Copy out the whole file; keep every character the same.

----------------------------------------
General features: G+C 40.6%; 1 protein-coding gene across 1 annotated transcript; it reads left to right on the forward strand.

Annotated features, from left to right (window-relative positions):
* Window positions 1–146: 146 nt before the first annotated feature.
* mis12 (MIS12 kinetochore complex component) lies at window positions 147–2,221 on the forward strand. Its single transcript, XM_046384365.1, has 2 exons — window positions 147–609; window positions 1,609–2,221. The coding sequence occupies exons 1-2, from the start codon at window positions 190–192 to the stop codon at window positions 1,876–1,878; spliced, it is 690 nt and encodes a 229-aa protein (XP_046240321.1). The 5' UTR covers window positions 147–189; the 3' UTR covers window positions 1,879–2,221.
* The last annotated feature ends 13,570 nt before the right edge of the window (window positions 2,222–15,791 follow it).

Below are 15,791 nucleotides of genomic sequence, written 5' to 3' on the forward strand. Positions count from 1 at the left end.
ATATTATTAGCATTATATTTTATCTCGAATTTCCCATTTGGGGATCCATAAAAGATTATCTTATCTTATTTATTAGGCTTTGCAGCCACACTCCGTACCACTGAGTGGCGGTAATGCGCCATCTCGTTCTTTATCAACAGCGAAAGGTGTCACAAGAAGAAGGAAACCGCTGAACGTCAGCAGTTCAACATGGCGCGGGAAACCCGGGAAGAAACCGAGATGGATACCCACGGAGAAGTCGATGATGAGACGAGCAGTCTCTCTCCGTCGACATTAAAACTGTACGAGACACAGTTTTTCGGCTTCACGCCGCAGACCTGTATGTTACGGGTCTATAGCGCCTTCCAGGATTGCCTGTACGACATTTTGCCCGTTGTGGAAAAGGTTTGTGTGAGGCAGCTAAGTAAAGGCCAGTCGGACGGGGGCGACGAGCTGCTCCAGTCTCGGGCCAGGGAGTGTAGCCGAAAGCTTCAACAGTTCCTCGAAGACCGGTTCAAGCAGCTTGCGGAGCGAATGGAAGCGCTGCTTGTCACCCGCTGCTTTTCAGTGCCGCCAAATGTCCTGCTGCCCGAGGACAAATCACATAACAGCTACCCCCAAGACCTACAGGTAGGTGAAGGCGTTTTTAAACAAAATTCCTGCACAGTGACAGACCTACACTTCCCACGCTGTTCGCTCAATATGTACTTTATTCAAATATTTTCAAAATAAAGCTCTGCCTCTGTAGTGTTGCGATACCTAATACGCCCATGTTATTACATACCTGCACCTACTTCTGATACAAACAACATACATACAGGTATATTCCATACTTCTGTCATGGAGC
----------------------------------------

General features: G+C 40.6%; 1 protein-coding gene across 1 annotated transcript; it reads left to right on the forward strand.

Annotated features, from left to right (window-relative positions):
* Window positions 1–146: 146 nt before the first annotated feature.
* mis12 (MIS12 kinetochore complex component) lies at window positions 147–2,221 on the forward strand. Its single transcript, XM_046384365.1, has 2 exons — window positions 147–609; window positions 1,609–2,221. The coding sequence occupies exons 1-2, from the start codon at window positions 190–192 to the stop codon at window positions 1,876–1,878; spliced, it is 690 nt and encodes a 229-aa protein (XP_046240321.1). The 5' UTR covers window positions 147–189; the 3' UTR covers window positions 1,879–2,221.
* The last annotated feature ends 13,570 nt before the right edge of the window (window positions 2,222–15,791 follow it).

Below are 15,791 nucleotides of genomic sequence, written 5' to 3' on the forward strand. Positions count from 1 at the left end.
ATATTATTAGCATTATATTTTATCTCGAATTTCCCATTTGGGGATCCATAAAAGATTATCTTATCTTATTTATTAGGCTTTGCAGCCACACTCCGTACCACTGAGTGGCGGTAATGCGCCATCTCGTTCTTTATCAACAGCGAAAGGTGTCACAAGAAGAAGGAAACCGCTGAACGTCAGCAGTTCAACATGGCGCGGGAAACCCGGGAAGAAACCGAGATGGATACCCACGGAGAAGTCGATGATGAGACGAGCAGTCTCTCTCCGTCGACATTAAAACTGTACGAGACACAGTTTTTCGGCTTCACGCCGCAGACCTGTATGTTACGGGTCTATAGCGCCTTCCAGGATTGCCTGTACGACATTTTGCCCGTTGTGGAAAAGGTTTGTGTGAGGCAGCTAAGTAAAGGCCAGTCGGACGGGGGCGACGAGCTGCTCCAGTCTCGGGCCAGGGAGTGTAGCCGAAAGCTTCAACAGTTCCTCGAAGACCGGTTCAAGCAGCTTGCGGAGCGAATGGAAGCGCTGCTTGTCACCCGCTGCTTTTCAGTGCCGCCAAATGTCCTGCTGCCCGAGGACAAATCACATAACAGCTACCCCCAAGACCTACAGGTAGGTGAAGGCGTTTTTAAACAAAATTCCTGCACAGTGACAGACCTACACTTCCCACGCTGTTCGCTCAATATGTACTTTATTCAAATATTTTCAAAATAAAGCTCTGCCTCTGTAGTGTTGCGATACCTAATACGCCCATGTTATTACATACCTGCACCTACTTCTGATACAAACAACATACATACAGGTATATTCCATACTTCTGTCATGGAGC